John Keawe

Latest release: Hawaii Island…Is My Home (Slack Key Album of the Year, 2009 Na Hoku Hanohano Awards)
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It’s humid in North Kohala, but the air is clean and crisp from the early morning rain. As I look out the front door, I’m greeted with such an abundance of emerald and azure beauty, my heart swells with gratitude for this perfect day.

OK, I’m actually still on Maui staring at the derelict lot outside my window. But listening to John Keawe’s voice—as strong, rich and deep as koa wood—one can’t help but imagine lush landscapes, the sound of crashing waves and a gentle breeze on your skin.

Considering how completely Keawe has mastered the slack key guitar, I assumed he’d been playing forever and studied under the greats. In fact, self-taught Keawe didn’t show any interest in slack key until he returned from service in the Navy in the 1970s. Prior to that, he had only played good ol‘ rock ‘n roll while growing up on the Big Island. Around the same time he began to explore slack key, he met Hope. Eventually they married and went on to have three sons and, at last count, nine grandchildren. When Keawe embarked on his solo career in the ’90s, Hope began to dance hula for his various songs.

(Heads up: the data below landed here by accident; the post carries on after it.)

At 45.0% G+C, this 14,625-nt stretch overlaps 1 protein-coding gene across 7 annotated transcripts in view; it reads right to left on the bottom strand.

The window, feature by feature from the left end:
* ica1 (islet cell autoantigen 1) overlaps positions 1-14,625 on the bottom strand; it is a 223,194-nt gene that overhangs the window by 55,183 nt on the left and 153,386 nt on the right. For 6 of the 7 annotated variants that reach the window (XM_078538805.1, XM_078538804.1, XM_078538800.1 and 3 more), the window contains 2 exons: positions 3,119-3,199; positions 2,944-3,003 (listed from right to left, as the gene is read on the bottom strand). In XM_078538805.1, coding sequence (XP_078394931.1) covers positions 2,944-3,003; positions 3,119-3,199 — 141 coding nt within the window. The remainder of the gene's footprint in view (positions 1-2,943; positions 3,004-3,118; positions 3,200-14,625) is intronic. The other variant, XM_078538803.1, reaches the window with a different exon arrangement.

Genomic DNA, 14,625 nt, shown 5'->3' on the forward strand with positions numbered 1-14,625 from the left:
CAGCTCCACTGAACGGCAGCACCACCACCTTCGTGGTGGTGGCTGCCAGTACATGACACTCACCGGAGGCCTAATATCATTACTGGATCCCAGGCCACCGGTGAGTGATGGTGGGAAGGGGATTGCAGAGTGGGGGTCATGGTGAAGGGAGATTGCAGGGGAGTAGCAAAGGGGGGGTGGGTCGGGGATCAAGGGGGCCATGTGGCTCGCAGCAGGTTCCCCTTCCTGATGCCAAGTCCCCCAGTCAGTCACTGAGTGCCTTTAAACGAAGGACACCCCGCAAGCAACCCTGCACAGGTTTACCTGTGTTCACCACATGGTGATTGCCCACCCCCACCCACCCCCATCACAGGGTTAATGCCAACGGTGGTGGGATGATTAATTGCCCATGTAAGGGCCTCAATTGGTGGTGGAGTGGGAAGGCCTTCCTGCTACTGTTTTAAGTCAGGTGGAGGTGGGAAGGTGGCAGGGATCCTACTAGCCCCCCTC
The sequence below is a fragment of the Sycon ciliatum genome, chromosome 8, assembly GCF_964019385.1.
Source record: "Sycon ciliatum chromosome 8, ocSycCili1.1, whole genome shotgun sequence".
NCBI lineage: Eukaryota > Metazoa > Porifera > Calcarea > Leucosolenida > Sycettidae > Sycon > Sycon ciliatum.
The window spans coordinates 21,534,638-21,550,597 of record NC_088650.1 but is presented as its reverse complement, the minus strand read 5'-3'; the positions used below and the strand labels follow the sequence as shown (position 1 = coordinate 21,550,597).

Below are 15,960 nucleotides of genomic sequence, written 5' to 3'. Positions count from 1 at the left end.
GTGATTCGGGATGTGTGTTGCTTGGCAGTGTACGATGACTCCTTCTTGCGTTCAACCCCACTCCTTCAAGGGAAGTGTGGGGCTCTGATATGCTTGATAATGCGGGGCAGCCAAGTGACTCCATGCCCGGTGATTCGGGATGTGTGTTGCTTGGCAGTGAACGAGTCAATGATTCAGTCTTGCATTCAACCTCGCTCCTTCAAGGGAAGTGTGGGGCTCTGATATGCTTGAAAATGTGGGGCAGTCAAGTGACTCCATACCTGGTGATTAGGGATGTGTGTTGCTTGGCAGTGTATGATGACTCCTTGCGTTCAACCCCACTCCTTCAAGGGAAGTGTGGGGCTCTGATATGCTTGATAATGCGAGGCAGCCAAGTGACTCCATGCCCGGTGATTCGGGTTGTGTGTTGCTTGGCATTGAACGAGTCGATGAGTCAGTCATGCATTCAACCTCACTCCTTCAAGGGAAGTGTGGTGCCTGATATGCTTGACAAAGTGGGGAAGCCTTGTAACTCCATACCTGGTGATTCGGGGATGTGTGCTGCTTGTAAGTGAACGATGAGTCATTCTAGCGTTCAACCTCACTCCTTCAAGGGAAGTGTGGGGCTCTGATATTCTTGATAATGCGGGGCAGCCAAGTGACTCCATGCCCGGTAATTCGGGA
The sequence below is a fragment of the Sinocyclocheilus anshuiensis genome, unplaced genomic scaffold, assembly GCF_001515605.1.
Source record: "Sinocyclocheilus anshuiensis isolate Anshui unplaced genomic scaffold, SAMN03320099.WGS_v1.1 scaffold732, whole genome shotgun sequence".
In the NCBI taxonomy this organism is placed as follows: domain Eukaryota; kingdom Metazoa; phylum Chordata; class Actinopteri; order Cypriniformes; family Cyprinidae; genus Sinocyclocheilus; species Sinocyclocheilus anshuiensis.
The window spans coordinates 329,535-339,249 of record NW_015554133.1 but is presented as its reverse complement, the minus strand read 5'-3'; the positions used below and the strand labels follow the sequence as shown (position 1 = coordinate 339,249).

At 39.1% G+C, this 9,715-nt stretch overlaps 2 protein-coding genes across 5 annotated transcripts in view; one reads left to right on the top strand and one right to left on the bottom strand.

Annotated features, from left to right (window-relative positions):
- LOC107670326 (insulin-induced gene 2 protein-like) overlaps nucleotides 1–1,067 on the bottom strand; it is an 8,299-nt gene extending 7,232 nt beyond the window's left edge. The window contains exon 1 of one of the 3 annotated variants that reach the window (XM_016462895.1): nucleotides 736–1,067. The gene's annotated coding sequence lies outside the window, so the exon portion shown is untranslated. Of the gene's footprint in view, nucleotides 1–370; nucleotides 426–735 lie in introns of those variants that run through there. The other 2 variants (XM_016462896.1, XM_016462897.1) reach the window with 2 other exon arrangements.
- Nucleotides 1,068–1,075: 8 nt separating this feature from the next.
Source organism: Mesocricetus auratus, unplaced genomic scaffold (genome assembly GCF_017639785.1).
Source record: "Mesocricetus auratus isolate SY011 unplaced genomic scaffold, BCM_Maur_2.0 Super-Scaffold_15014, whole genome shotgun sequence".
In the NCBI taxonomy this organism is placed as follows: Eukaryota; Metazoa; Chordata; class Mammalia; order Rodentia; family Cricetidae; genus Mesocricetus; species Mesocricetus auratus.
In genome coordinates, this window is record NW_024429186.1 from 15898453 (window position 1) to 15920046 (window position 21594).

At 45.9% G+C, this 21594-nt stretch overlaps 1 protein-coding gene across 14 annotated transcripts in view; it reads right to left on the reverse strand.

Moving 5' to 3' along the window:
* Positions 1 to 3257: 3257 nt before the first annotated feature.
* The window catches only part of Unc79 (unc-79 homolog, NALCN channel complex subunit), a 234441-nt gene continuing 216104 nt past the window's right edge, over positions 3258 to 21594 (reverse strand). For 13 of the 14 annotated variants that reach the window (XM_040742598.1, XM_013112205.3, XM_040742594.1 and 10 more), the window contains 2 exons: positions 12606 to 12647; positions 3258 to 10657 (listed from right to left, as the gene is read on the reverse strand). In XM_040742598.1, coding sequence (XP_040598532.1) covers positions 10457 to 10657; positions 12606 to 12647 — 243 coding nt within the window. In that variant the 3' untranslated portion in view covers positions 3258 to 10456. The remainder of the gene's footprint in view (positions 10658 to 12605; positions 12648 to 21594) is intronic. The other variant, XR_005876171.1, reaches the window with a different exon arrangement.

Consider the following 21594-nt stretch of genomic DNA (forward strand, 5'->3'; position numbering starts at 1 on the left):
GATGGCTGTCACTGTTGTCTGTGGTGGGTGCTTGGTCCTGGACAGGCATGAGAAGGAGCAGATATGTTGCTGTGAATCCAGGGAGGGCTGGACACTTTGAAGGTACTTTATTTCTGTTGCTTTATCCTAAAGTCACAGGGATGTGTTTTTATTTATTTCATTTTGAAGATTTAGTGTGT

Keawe speaks lovingly and admiringly of his wife. Not only has she been encouraging and supportive of his career, she’s also served as the inspiration for many of his songs. In fact, Keawe says his favorite song to perform is “Beautiful Hula Dancer,” in which Hope performs alongside him with an original hula. Keawe happily reports that he’s doing what he loves with someone he loves. (He also told me that if I misquote him, he’s going to call me up and berate me.)

Other artists that have served to inspire Keawe include old-time (Keawe laughs as he says that and remarks, “Well, I guess I’d be considered an old-timer too”) slack key connoisseurs like Sonny Chillingworth and Keola Beamer. Although Keawe is inspired by their sound, he by no means cops their style. This singer-songwriter goes out of his way to make original music and definitely creates his own personal, sincere “John Keawe Style.” He says he wants his audience to understand him through his music, and he accomplishes that goal. Listening to Keawe is like talking to an old friend.

Although Keawe has won numerous awards—including a 2005 Grammy for his work with other artists on “Slack Key Guitar Volume 2”—and has toured all over the country, he remains a local boy at heart. Instead of opting for the glitz and glitter of Hollywood, Keawe still resides on the Big Island. His favorite venue to play is the Bamboo Restaurant, in his hometown of Hawi, in North Kohala.

When I ask about the Grammy win I expect to hear takes of schmoozing with celebrities, and maybe about whether or not Britney Spears’ crazy factor had hit an all-time high (or would that be low?). Instead, my query is met with Keawe’s comfortable laughter, like rolling surf hitting the shore. He explains that he didn’t even get to go, but was very proud to be a contributing artist to an album that has gained so much esteem. “It was an honor to represent the root music of Hawaii,” he says.

While everyone may not be able to understand the Hawaiian words, the timeless and intimate medium of slack key guitar—as well as the feelings it so effortlessly and profoundly conveys—is universal.